1
Chapters 4 Probability
Theory – Study of
Randomness

2
Idea of
probability
A phenomenon is
random
if
individual outcomes are
uncertain but there is a
regular distribution of
outcomes in a large number
of repetitions.
Probability of an outcome of
a random phenomenon is
the proportion of time it
would occur in a very long
series of repetitions.

3
Basic definitions
Sample space --
the set of
all possible outcomes of a
random phenomenon.
Event
a subset of the
sample space
Probability model
Description of sample
space
A way to assign
probabilities to events

4
Assigning probabilities
to sample spaces
Assign a probability to each
individual outcome.
Each
probability is a number
between 0 and 1 and
the
probabilities must sum to 1.
The
probability of any
event
is the sum of the
probabilities of the
outcomes making up the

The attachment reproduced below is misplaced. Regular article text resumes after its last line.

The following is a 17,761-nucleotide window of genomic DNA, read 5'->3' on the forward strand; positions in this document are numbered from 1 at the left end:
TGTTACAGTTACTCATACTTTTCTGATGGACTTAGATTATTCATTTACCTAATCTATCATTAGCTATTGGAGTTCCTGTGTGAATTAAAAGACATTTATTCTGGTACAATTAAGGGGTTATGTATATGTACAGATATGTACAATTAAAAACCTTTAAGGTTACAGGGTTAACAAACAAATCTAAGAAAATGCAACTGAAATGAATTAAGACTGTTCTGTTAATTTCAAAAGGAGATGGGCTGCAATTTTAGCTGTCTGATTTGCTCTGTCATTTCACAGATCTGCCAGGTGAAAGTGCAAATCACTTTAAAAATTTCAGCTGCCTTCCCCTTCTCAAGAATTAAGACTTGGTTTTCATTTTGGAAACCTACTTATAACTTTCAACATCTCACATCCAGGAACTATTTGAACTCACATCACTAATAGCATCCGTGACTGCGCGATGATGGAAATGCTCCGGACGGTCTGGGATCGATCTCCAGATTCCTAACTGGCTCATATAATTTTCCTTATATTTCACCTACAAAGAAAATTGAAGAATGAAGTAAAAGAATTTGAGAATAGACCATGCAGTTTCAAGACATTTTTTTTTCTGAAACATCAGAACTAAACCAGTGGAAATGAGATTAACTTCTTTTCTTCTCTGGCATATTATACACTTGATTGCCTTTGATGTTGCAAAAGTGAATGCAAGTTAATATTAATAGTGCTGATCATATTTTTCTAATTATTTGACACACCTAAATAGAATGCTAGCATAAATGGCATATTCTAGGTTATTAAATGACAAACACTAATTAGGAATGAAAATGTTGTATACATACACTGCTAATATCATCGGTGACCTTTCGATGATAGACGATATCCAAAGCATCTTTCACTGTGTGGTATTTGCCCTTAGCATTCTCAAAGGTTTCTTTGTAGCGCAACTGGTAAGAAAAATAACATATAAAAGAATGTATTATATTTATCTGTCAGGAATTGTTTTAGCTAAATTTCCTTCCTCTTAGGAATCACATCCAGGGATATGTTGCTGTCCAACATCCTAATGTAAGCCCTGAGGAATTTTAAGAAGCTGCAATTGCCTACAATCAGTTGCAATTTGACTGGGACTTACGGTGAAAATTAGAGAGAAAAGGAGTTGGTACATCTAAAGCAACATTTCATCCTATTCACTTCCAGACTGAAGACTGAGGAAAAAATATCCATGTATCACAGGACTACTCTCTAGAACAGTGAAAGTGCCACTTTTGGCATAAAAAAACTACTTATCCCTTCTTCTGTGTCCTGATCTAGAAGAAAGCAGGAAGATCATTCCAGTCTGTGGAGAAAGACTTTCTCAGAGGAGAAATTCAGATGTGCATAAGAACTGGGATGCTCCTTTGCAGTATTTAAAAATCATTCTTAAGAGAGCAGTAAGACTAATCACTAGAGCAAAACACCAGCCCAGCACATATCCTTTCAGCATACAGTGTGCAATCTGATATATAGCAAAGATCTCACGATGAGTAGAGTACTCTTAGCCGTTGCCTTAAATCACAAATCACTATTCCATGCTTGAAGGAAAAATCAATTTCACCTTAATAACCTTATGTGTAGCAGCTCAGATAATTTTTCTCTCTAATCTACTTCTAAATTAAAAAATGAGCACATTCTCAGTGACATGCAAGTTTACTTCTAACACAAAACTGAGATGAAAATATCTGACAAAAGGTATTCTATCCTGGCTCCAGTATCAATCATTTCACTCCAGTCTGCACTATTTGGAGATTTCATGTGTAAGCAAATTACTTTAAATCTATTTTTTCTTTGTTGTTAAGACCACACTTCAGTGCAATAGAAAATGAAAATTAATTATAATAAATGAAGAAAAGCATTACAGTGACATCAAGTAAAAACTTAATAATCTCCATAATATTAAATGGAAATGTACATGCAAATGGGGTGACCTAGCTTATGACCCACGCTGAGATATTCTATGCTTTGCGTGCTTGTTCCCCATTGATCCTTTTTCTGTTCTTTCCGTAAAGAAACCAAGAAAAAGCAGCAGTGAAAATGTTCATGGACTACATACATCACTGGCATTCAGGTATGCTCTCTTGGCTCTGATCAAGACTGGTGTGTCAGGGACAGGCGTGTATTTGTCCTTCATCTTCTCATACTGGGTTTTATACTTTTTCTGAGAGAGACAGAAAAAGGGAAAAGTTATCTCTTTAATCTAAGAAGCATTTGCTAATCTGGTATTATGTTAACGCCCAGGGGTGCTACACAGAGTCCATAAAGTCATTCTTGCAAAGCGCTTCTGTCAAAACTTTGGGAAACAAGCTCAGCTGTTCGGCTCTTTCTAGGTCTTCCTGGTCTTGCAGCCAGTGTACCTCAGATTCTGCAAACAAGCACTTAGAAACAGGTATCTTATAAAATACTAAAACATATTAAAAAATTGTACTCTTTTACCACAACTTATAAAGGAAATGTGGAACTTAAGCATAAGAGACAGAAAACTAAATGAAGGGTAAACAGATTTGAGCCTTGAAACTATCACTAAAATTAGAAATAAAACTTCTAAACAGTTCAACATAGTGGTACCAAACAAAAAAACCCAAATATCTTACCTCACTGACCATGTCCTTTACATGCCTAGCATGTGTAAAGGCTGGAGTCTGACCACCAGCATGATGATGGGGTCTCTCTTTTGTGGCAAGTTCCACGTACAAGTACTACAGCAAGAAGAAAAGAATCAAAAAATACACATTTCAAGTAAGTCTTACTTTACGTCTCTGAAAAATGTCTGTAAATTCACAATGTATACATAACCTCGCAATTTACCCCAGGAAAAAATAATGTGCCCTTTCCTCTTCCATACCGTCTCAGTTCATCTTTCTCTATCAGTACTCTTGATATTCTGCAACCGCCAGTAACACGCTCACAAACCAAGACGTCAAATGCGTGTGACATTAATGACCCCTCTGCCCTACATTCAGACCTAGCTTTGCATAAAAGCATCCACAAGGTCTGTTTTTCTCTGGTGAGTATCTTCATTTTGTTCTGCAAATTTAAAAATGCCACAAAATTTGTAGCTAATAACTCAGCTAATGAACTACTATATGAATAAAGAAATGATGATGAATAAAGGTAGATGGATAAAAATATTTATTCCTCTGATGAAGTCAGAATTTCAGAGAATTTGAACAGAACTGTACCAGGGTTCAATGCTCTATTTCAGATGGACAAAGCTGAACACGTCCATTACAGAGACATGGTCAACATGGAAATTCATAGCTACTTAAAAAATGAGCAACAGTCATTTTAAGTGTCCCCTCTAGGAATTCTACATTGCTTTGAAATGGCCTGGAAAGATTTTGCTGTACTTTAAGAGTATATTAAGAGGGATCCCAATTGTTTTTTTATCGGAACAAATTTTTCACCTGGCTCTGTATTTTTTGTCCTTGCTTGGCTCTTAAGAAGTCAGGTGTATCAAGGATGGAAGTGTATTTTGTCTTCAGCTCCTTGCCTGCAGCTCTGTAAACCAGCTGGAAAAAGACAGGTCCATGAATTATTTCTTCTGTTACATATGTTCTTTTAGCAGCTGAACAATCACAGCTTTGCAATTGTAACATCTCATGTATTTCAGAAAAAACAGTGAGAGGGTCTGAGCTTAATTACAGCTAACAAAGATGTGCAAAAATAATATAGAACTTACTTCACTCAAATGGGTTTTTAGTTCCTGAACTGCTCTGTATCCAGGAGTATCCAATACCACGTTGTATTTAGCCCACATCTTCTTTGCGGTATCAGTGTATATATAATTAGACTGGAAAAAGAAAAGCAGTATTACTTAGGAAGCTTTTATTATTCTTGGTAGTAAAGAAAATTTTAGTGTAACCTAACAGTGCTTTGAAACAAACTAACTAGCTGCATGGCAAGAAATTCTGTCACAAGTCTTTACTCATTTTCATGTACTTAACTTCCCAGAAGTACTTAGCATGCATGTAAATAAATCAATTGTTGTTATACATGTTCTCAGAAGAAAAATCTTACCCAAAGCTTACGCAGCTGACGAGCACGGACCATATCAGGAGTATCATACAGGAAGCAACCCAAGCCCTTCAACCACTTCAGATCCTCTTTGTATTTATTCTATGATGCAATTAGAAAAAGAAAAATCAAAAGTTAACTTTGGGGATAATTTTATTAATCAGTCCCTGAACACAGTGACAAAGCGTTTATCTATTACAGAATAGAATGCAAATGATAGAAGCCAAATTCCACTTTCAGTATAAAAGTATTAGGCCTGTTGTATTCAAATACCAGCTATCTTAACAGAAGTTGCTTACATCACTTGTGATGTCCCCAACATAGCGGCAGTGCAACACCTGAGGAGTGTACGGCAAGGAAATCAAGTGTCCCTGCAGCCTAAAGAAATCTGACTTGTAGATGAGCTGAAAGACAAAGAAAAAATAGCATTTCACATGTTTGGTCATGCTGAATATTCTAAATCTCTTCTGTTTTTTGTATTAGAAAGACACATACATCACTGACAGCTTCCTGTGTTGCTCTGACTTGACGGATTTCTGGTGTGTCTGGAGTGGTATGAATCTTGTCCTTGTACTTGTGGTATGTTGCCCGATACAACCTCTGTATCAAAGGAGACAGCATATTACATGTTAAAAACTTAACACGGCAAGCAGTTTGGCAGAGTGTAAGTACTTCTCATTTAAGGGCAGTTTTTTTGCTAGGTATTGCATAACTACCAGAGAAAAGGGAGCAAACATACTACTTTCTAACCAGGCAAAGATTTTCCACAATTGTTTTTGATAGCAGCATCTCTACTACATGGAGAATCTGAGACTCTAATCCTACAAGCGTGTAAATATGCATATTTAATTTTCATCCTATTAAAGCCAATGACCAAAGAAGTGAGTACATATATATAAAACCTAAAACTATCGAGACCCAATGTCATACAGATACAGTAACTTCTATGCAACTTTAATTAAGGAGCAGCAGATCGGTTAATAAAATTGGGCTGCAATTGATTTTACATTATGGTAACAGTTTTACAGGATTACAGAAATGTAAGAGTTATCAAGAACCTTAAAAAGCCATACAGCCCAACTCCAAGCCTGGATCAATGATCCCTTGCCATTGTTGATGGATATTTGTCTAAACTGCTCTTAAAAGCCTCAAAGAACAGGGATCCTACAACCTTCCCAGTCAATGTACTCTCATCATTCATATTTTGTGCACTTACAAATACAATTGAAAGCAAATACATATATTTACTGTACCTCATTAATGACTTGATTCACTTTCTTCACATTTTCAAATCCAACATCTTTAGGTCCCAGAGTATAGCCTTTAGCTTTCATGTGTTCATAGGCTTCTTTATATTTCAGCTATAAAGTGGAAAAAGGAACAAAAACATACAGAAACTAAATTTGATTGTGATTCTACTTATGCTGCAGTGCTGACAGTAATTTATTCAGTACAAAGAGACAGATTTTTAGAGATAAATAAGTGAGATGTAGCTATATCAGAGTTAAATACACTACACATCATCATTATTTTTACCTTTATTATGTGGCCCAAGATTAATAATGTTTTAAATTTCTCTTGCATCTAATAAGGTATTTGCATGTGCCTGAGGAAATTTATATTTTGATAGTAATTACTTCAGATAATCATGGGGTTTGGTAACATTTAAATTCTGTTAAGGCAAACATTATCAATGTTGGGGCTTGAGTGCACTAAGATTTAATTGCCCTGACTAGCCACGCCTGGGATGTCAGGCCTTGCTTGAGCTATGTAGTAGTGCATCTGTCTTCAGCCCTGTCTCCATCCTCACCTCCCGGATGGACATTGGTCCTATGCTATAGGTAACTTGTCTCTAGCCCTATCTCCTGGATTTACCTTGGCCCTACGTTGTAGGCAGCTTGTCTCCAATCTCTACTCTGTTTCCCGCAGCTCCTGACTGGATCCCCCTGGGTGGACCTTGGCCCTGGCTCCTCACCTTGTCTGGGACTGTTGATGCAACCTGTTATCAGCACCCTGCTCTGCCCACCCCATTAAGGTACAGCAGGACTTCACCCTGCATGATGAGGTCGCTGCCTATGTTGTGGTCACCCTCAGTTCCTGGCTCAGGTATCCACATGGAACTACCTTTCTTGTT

event.

5
Basic Probability Rules
and Definitions
The probability of any event
is between 0 and 1.
If S is the sample space,
then P(S) =1.
The
complement
of an
event A is the event, A
c
, that
A doesn’t occur.
P(A
c
) =
1- P(A)

6
Basic Probability
Rules and
Definitions
Two events, A and
B,
are
disjoint
if they
have no elements
in
common and,
therefore, can’t occur
simultaneously.
We
then have
P(A or B)
= P(A or B occurs) =P(A) + P(B)

7
Addition rule for
several disjoint events
If A, B, and C are disjoint
events then
P(at least one of A, B, C )
= P(A) +P(B) + P(C
).
This extends to any number of
disjoint events.

8
Independent
Events
Two events, A and B, are
independent
if knowing that
one occurs does not change
the probability that the other
occurs.
If A and B are independent,
then
P(A and B) = P(A)P(B)
This is called the
multiplication rule for
independent events.